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Shenzhen's Cyber Police Net 6,000 Calls
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Shenzhen's "cyber police" appeared in public for the first time on Friday -- their first since the launch of their on-line fight against net crime a year ago.

Eight officers, including two policewomen, who represent the two cartoon characters on many of the city's Web sites, made their appearance at a press conference held by the Shenzhen Municipal Public Security Bureau.

Since their launch, the two characters "Jingjing" and "Chacha," two Chinese characters for police -- Jingcha in Chinese, have received more than 6,500 reports directly on the Internet. More than 1.2 million people have visited their online reporting platform by clicking on their images.

The reported cases were mostly tip-offs about harmful information including obscene information, politically dangerous information and Internet viruses.

In one case, the mobile phone and MSN address of a woman surnamed Zhu, working for an IT company in Huaqiangbei, were made public on the Internet in April 2006. Zhu was said on the Web site to be available for pornographic services. Zhu's case was promptly investigated by the cyber police, who tracked down the culprit, He, two days later. He was detained for five days.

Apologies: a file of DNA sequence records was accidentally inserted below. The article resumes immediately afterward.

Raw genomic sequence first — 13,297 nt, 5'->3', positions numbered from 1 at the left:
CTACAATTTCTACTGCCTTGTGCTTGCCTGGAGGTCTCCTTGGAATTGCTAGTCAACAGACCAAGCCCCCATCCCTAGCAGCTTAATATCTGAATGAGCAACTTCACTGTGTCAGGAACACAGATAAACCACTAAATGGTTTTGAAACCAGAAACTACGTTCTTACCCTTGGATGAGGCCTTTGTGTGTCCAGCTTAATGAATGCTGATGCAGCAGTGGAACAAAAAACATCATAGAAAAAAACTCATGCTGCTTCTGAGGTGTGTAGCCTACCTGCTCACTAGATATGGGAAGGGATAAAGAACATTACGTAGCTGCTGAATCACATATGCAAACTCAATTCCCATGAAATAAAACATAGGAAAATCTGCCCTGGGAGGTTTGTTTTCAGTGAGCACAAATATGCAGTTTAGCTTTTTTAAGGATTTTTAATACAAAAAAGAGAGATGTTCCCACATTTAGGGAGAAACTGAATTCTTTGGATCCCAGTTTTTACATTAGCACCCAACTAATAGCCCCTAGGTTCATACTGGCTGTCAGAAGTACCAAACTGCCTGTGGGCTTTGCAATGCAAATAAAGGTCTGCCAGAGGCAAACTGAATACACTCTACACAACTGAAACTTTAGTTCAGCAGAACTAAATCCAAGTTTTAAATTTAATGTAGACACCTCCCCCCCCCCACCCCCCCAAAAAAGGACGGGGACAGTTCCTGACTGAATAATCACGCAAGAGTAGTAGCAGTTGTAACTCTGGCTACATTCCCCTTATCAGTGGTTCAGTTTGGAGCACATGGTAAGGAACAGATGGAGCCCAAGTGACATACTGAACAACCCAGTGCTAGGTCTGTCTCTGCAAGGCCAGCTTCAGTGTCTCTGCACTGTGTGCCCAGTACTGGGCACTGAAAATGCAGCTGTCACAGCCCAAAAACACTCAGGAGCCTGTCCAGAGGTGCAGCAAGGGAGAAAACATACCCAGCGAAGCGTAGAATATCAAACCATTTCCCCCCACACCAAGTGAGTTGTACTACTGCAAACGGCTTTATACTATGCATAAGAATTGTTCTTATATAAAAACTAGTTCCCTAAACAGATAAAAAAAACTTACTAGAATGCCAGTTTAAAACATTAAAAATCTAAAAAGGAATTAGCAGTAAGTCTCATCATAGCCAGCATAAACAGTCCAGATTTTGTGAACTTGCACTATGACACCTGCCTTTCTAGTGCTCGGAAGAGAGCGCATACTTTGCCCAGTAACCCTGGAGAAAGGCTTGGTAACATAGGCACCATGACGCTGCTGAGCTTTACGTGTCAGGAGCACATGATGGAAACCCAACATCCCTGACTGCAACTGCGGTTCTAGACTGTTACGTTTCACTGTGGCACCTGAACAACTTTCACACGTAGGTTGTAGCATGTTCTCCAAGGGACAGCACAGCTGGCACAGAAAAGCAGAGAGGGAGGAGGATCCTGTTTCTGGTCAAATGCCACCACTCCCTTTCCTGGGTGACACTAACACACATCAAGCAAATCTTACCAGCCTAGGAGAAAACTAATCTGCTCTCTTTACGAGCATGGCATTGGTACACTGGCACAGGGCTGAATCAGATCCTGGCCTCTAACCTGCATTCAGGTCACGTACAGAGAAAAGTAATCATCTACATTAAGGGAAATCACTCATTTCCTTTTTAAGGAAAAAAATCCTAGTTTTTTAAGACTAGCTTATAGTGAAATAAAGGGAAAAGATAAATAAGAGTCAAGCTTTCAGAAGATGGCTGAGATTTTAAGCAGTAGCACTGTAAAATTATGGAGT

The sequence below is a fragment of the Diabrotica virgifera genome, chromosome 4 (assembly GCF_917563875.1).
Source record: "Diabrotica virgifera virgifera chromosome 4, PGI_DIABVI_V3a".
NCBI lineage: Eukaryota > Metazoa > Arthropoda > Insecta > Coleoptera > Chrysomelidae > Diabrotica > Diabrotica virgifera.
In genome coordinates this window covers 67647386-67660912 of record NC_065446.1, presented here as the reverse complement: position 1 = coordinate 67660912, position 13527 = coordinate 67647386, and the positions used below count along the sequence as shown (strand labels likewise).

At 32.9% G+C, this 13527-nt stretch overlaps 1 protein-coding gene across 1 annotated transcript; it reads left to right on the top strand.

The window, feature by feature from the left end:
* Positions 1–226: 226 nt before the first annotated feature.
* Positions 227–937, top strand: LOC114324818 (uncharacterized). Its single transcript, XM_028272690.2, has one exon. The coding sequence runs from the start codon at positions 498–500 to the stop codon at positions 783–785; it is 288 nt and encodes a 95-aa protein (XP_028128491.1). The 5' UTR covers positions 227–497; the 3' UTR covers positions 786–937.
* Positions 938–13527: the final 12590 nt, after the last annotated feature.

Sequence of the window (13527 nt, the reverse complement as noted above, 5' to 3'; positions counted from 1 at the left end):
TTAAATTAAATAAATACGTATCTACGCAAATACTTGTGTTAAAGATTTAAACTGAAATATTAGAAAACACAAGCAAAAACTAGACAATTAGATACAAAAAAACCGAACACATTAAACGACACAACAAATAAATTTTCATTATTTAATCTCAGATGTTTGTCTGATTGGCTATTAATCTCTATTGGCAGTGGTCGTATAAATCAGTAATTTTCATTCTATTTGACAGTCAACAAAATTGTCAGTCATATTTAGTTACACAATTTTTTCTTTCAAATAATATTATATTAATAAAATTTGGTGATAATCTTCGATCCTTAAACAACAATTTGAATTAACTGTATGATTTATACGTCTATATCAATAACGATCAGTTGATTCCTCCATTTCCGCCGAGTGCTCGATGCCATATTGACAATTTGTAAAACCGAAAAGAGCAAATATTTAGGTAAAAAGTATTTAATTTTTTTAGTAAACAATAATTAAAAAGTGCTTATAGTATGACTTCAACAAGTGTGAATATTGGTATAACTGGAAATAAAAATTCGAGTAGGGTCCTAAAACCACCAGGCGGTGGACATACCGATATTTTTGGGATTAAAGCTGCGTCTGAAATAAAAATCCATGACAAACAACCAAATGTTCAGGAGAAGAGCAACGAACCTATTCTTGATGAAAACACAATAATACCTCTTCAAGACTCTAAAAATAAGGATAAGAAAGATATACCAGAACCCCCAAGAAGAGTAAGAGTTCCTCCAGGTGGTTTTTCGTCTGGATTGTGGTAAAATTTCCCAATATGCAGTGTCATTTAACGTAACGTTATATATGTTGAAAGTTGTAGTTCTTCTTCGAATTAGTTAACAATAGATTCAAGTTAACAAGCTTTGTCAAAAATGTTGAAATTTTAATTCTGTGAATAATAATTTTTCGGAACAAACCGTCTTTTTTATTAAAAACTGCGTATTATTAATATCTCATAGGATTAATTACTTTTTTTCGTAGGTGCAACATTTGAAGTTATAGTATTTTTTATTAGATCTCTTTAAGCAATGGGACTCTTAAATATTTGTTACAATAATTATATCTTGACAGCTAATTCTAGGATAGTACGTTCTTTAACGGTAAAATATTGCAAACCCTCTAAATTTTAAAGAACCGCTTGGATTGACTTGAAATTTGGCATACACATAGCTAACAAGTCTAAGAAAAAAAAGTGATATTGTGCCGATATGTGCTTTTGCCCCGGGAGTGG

The eight officers offer a round-the-clock service at the public security bureau where they receive online reports of cases and monitor the Internet. They promise to respond to online reports within 10 minutes.

"Jingjing" and "Chacha" have been patrolling more than 850 Shenzhen Web sites including BBS and online forums where they can spot and delete harmful information.

The Ministry of Public Security is also planning to introduce cyber police to other parts of the country, according to media reports.

A survey made by the media and cultural development research center of Shenzhen University indicated that 70 percent of those surveyed think surfing on the Internet is much safer with cyber police's protection. And more than 60 percent think that cyber police can effectively control harmful online information.

But some are worried whether the cyber police can balance supervision with safeguarding people's rights and freedom of speech.

(Shenzhen Daily January 29, 2007)

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